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61

What you want is SyntaxInformation. With this, you can use every highlighting which already exists for things like Table, Solve, etc. for your own functions. You can specify the pattern of the arguments. With this you get the typical red commas if you use too many parameters. Or you can highlight locally used variables inside the function-arguments: ...


31

The colors used by the syntax highlighter can be set by changing the styles for StandardForm. The following is a how-to that explains how I styled the input cell in the screenshot in the question. This should be a starting point to get your own custom highlighting scheme up and running. Note that you can also do the same by choosing the colours in ...


30

As a part of a larger sets of development tools which I am working on currently, I have developed a general syntax highlighter generator which does just that (not yet with styles though, this is coming). I wanted to put in on GitHub and do a bit more polishing / development, but since you asked the question, here goes. Features From a simple lexical ...


28

The default style sheets set ShowSyntaxStyles -> False for the "Printout" environment. You could change the notebook to use a style sheet that doesn't set this. Probably the easiest way is to copy the definition from Default.nb, and modify it: Cell[StyleData[All, "Printout"], ShowSyntaxStyles->True]


24

The red colouring indicates shadowing — i.e., when a symbol originally in a particular context, is exposed to the current context path, thereby clashing with another symbol of the same name in a different context, also on the context path. Example of shadowing: Here is a short example that demonstrates this. Try it out in a fresh kernel (call Quit[] ...


13

This is because Mathematica exports to PDF in the Printout screen environment. If you change this to the working environment, it'll keep the syntax highlighting, but will also make everything a bit bigger: SetOptions[$FrontEnd, PrintingStyleEnvironment -> "Working"] You can also change this setting from the GUI using Format -> Option Inspector... ...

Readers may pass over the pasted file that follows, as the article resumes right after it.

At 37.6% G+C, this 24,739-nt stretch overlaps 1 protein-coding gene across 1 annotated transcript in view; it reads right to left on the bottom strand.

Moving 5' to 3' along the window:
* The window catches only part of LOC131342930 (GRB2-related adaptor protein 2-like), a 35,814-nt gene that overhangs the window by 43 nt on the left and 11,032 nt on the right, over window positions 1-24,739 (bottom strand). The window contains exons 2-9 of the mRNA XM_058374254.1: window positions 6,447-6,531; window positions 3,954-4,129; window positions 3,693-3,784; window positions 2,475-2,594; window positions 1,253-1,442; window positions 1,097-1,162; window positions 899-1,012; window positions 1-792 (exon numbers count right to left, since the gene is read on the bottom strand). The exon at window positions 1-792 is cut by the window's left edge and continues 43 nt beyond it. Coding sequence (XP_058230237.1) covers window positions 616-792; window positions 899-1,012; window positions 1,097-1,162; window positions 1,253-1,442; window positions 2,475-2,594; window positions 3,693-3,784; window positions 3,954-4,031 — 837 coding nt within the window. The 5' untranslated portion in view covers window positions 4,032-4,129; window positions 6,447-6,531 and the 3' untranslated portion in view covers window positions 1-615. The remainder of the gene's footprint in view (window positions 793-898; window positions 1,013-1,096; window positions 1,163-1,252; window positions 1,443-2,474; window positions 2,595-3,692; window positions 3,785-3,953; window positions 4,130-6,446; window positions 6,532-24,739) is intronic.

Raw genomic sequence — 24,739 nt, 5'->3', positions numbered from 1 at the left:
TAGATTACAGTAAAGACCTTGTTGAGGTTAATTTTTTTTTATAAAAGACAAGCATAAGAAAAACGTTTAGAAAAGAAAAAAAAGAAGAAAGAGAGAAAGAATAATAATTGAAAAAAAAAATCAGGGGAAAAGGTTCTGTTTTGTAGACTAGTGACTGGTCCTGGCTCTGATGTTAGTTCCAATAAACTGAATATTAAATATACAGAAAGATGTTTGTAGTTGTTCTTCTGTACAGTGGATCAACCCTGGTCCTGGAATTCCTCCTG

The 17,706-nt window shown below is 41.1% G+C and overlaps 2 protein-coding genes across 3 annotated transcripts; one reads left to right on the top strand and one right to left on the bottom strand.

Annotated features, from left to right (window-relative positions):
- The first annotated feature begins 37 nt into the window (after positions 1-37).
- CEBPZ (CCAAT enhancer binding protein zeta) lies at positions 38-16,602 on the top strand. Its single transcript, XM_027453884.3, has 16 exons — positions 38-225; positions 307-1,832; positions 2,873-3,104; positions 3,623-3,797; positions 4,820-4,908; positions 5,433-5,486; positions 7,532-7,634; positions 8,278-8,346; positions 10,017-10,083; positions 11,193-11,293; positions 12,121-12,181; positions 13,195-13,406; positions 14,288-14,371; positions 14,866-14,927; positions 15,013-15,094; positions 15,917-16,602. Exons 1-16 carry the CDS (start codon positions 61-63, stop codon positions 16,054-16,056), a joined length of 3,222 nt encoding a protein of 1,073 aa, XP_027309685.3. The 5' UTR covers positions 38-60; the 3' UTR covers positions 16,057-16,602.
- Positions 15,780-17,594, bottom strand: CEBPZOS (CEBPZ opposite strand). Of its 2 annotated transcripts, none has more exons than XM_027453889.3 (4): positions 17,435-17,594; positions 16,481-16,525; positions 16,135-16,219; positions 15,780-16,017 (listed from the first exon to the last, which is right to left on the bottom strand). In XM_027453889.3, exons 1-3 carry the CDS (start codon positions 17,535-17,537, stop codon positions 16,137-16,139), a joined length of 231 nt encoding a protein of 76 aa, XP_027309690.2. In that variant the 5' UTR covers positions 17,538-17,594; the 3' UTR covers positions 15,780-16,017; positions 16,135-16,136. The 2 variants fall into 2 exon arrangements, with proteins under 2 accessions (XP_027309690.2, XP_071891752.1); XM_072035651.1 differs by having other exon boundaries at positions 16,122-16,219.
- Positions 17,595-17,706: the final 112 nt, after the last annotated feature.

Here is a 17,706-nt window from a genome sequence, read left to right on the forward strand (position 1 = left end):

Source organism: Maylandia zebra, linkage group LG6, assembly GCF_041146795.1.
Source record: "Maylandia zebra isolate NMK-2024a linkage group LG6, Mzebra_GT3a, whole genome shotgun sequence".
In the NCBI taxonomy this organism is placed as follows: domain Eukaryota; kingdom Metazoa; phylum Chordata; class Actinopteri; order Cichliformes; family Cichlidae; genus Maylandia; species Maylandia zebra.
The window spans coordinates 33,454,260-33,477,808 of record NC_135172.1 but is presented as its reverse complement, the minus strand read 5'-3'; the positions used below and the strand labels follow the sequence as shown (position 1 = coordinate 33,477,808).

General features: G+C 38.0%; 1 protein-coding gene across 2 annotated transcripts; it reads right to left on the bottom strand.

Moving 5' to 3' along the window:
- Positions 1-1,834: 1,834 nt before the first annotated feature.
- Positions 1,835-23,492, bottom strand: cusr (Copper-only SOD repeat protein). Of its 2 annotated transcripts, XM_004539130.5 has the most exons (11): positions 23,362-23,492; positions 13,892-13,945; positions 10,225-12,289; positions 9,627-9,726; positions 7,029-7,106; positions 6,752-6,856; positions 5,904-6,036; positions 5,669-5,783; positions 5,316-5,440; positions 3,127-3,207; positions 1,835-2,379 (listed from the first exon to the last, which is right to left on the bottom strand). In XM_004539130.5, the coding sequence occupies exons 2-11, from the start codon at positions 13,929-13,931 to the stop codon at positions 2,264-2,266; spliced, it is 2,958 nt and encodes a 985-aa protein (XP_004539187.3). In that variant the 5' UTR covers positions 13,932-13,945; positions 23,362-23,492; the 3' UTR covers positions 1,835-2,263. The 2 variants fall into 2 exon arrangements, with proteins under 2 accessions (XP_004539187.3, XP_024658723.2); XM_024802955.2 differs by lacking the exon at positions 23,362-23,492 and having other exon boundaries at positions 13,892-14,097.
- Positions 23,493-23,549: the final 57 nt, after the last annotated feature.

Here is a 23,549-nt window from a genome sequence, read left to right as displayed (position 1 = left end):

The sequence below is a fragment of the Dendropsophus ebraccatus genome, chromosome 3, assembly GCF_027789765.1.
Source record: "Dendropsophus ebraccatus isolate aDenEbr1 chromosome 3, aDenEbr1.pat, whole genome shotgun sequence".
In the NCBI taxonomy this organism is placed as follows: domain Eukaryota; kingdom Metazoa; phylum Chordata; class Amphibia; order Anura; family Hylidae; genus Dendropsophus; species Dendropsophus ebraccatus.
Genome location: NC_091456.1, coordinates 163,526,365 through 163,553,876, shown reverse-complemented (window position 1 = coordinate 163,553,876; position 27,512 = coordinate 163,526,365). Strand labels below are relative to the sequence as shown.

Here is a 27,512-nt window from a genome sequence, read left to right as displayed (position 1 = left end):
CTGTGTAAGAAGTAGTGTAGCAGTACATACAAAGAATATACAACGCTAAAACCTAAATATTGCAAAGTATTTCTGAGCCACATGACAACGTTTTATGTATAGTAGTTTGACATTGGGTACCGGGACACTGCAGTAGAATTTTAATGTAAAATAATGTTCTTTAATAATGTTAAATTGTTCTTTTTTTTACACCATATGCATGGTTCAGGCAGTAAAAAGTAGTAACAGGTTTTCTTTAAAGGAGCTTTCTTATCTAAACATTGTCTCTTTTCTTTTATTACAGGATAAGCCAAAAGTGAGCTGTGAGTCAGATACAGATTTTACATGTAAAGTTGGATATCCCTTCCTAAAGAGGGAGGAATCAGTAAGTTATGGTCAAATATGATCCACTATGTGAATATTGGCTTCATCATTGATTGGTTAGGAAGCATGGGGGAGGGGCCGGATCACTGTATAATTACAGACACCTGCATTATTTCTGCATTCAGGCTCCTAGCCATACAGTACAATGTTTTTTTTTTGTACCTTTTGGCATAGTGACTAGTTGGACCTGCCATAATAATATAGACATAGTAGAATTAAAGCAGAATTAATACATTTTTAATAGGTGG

12

You can get the syntax highlighting that you desire by modifying your UnicodeCharacters.tr file, though I don't know how advisable this practice is. For example, adding: 0x20B0 \[PennyOp] ($penny$) Infix 155 None 5 5 I can use EscpennyEsc to enter: I am not aware of documentation of the format of this file but as ...


11

Available messages The message ::argx is one of the general messages intended for use with any function. These have the special property of being called for any symbol used (placed left of ::): Message[foo::"argx", "foo", 2, 3] foo::argx: foo called with 2 arguments; 1 argument is expected. >> Use Messages[General] to see a list of these messages. ...


10

When you're writing a blog, then I assume you take some content management system like Joomla because otherwise a blog is maybe to hard to keep up-to-date in pure html. I have personal experience with Joomla and know, that code-highlighting as described below works great. As mentioned by J.M. we have worked and tested hard to get a highlighter running for ...


9

This is because you are using = (the assignment operator) in the condition (not the body) of While. It is a typical beginner mistake to use = where == is meant, so Mathematica warns about this. Since you also use several ; in the condition, it gets a little confused and only highlights one of the = signs, not all of them.